The new top U.S. immigration official signaled that his agency is looking to step up deportations of families who are in the U.S. illegally, actions that would likely run into logistical hurdles and face strong public opposition, the Associated Press reports. Mark Morgan, acting director of U.S. Immigration and Customs Enforcement, said the agency would continue to prioritize deportations of people who have criminal histories. “That will include families,” he said at a roundtable with ICE officials and reporters. Morgan’s comments show a willingness to embrace a part of President Trump’s tough immigration agenda past officials had resisted.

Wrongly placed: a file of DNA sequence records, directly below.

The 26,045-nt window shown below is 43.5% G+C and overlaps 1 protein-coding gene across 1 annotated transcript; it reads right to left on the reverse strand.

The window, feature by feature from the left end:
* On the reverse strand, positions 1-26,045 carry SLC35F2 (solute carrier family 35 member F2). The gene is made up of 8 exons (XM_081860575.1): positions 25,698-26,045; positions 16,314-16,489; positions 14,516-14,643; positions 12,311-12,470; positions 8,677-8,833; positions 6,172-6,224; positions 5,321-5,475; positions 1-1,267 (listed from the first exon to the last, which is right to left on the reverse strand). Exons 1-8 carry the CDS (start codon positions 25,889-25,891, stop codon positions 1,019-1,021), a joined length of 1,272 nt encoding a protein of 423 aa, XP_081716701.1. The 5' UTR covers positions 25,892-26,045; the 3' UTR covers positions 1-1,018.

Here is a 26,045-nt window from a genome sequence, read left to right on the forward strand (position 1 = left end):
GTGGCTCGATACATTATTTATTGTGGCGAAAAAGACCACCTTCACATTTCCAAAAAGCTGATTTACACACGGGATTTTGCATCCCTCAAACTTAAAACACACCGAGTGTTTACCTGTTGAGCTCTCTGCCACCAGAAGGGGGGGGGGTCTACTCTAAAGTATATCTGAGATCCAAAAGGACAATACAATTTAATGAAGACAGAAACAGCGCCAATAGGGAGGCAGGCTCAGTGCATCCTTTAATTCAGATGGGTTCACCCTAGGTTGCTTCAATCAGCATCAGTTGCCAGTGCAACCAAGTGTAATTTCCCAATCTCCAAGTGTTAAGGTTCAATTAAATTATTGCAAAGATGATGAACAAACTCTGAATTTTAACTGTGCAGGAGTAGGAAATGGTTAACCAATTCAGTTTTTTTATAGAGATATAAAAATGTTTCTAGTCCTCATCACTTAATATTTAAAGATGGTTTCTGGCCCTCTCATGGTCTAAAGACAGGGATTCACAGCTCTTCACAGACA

Morgan is a former head of Border Patrol who was fired by Trump early in his presidency, but returned to his good graces after regularly defending Trump’s immigration policies on Fox News. More than 200,000 migrant families have been released into the U.S. since Dec. 1. A massive backlog of immigration cases means they will be in the country for years before their cases are decided. There is little room to detain families while they wait for travel papers to be deported. Federal family detention centers can house up to about 2,500 people, but are already full.